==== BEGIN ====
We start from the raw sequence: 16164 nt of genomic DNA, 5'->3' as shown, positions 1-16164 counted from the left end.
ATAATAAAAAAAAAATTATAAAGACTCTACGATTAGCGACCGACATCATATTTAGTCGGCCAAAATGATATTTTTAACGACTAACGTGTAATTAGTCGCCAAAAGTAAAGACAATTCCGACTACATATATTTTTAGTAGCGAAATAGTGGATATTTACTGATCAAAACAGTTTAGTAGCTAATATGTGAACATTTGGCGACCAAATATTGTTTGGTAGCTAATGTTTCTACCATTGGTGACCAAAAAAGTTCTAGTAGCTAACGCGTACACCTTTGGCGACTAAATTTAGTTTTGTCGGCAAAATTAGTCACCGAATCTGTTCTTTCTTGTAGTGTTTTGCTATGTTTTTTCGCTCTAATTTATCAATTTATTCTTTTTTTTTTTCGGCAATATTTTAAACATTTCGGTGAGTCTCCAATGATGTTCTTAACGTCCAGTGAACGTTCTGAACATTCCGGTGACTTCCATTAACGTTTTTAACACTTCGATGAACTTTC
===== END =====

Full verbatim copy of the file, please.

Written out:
We start from the raw sequence: 16164 nt of genomic DNA, 5'->3' as shown, positions 1-16164 counted from the left end.
ATAATAAAAAAAAAATTATAAAGACTCTACGATTAGCGACCGACATCATATTTAGTCGGCCAAAATGATATTTTTAACGACTAACGTGTAATTAGTCGCCAAAAGTAAAGACAATTCCGACTACATATATTTTTAGTAGCGAAATAGTGGATATTTACTGATCAAAACAGTTTAGTAGCTAATATGTGAACATTTGGCGACCAAATATTGTTTGGTAGCTAATGTTTCTACCATTGGTGACCAAAAAAGTTCTAGTAGCTAACGCGTACACCTTTGGCGACTAAATTTAGTTTTGTCGGCAAAATTAGTCACCGAATCTGTTCTTTCTTGTAGTGTTTTGCTATGTTTTTTCGCTCTAATTTATCAATTTATTCTTTTTTTTTTTCGGCAATATTTTAAACATTTCGGTGAGTCTCCAATGATGTTCTTAACGTCCAGTGAACGTTCTGAACATTCCGGTGACTTCCATTAACGTTTTTAACACTTCGATGAACTTTC